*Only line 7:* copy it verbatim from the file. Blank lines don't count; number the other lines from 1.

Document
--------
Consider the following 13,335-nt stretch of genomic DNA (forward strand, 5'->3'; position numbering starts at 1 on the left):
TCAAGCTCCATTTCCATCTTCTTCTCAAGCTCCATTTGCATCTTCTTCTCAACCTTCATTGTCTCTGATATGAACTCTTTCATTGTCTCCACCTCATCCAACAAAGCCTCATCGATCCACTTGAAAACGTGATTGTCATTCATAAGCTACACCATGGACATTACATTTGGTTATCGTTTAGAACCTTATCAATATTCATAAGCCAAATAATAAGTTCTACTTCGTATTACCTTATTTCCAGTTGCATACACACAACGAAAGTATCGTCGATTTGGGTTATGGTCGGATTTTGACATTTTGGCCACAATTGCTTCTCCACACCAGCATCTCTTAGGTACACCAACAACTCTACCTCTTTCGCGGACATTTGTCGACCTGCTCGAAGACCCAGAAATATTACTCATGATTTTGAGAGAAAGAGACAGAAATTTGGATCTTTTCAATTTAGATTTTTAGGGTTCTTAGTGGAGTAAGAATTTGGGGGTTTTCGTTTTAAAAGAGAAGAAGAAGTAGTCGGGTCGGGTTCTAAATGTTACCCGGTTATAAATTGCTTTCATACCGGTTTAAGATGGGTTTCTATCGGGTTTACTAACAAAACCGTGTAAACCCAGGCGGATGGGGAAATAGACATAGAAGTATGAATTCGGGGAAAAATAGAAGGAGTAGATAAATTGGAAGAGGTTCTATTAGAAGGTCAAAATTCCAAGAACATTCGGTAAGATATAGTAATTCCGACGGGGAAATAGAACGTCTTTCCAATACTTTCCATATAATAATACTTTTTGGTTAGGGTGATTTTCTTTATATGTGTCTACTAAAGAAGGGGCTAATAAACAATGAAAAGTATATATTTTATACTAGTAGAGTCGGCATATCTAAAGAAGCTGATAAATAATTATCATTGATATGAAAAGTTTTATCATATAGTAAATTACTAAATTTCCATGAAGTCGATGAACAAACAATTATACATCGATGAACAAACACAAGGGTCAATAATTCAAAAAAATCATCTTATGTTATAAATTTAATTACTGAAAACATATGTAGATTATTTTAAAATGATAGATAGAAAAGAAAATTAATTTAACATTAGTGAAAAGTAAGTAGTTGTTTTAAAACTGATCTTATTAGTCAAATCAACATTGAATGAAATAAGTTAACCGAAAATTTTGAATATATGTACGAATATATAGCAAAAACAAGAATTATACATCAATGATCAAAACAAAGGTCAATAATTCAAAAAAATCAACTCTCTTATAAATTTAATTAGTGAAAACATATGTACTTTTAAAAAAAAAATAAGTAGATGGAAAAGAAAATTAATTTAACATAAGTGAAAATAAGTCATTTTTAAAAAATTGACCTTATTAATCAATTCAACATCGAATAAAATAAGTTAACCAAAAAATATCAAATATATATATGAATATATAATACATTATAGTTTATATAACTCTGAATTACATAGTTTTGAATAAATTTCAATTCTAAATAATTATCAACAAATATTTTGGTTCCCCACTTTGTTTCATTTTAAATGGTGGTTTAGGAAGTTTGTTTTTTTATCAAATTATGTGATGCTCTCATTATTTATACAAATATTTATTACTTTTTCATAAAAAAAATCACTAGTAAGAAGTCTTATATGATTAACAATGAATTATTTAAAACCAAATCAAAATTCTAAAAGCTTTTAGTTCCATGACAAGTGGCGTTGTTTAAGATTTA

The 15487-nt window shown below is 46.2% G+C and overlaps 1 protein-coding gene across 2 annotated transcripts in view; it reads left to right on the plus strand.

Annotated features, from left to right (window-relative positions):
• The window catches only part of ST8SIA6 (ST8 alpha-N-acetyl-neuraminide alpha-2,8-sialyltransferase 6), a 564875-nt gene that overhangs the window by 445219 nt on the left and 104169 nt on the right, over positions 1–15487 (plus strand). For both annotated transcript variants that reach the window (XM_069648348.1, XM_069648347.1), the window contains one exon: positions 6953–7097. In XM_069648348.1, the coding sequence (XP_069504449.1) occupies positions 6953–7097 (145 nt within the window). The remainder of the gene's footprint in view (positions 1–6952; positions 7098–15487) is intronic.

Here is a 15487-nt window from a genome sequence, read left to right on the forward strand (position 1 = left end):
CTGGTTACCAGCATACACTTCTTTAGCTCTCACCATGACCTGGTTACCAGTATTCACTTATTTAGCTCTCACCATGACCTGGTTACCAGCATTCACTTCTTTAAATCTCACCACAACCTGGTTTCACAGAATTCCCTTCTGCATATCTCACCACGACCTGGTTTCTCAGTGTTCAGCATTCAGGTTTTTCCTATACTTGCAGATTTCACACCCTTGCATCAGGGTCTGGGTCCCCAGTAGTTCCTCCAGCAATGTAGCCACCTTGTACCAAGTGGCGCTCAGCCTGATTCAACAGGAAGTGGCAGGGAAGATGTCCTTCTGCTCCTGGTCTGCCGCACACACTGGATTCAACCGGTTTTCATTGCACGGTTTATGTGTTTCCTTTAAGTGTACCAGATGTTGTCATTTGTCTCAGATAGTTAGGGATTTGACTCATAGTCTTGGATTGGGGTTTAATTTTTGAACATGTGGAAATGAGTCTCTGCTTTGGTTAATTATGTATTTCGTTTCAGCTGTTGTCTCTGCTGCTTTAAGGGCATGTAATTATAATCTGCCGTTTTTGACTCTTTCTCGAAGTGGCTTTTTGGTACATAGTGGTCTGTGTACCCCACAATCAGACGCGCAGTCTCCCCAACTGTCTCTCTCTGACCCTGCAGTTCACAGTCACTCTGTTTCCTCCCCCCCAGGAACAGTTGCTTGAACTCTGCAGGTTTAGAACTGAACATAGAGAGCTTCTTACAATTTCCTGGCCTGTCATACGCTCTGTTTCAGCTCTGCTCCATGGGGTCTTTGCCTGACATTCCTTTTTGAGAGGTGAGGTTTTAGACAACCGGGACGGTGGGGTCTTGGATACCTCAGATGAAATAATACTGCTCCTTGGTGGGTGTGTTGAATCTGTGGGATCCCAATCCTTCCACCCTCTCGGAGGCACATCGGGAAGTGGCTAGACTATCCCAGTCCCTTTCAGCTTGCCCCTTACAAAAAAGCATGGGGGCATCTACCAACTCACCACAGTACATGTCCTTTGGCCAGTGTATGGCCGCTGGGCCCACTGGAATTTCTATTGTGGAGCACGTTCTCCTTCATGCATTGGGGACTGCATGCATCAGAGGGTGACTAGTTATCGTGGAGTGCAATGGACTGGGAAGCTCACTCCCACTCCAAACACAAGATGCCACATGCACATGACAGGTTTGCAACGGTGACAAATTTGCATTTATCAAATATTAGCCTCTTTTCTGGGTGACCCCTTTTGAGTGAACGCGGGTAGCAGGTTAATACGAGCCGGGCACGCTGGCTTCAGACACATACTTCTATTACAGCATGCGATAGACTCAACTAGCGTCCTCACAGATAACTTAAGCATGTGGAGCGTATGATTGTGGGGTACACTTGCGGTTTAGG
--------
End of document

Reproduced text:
CTGGTTACCAGCATACACTTCTTTAGCTCTCACCATGACCTGGTTACCAGTATTCACTTATTTAGCTCTCACCATGACCTGGTTACCAGCATTCACTTCTTTAAATCTCACCACAACCTGGTTTCACAGAATTCCCTTCTGCATATCTCACCACGACCTGGTTTCTCAGTGTTCAGCATTCAGGTTTTTCCTATACTTGCAGATTTCACACCCTTGCATCAGGGTCTGGGTCCCCAGTAGTTCCTCCAGCAATGTAGCCACCTTGTACCAAGTGGCGCTCAGCCTGATTCAACAGGAAGTGGCAGGGAAGATGTCCTTCTGCTCCTGGTCTGCCGCACACACTGGATTCAACCGGTTTTCATTGCACGGTTTATGTGTTTCCTTTAAGTGTACCAGATGTTGTCATTTGTCTCAGATAGTTAGGGATTTGACTCATAGTCTTGGATTGGGGTTTAATTTTTGAACATGTGGAAATGAGTCTCTGCTTTGGTTAATTATGTATTTCGTTTCAGCTGTTGTCTCTGCTGCTTTAAGGGCATGTAATTATAATCTGCCGTTTTTGACTCTTTCTCGAAGTGGCTTTTTGGTACATAGTGGTCTGTGTACCCCACAATCAGACGCGCAGTCTCCCCAACTGTCTCTCTCTGACCCTGCAGTTCACAGTCACTCTGTTTCCTCCCCCCCAGGAACAGTTGCTTGAACTCTGCAGGTTTAGAACTGAACATAGAGAGCTTCTTACAATTTCCTGGCCTGTCATACGCTCTGTTTCAGCTCTGCTCCATGGGGTCTTTGCCTGACATTCCTTTTTGAGAGGTGAGGTTTTAGACAACCGGGACGGTGGGGTCTTGGATACCTCAGATGAAATAATACTGCTCCTTGGTGGGTGTGTTGAATCTGTGGGATCCCAATCCTTCCACCCTCTCGGAGGCACATCGGGAAGTGGCTAGACTATCCCAGTCCCTTTCAGCTTGCCCCTTACAAAAAAGCATGGGGGCATCTACCAACTCACCACAGTACATGTCCTTTGGCCAGTGTATGGCCGCTGGGCCCACTGGAATTTCTATTGTGGAGCACGTTCTCCTTCATGCATTGGGGACTGCATGCATCAGAGGGTGACTAGTTATCGTGGAGTGCAATGGACTGGGAAGCTCACTCCCACTCCAAACACAAGATGCCACATGCACATGACAGGTTTGCAACGGTGACAAATTTGCATTTATCAAATATTAGCCTCTTTTCTGGGTGACCCCTTTTGAGTGAACGCGGGTAGCAGGTTAATACGAGCCGGGCACGCTGGCTTCAGACACATACTTCTATTACAGCATGCGATAGACTCAACTAGCGTCCTCACAGATAACTTAAGCATGTGGAGCGTATGATTGTGGGGTACACTTGCGGTTTAGG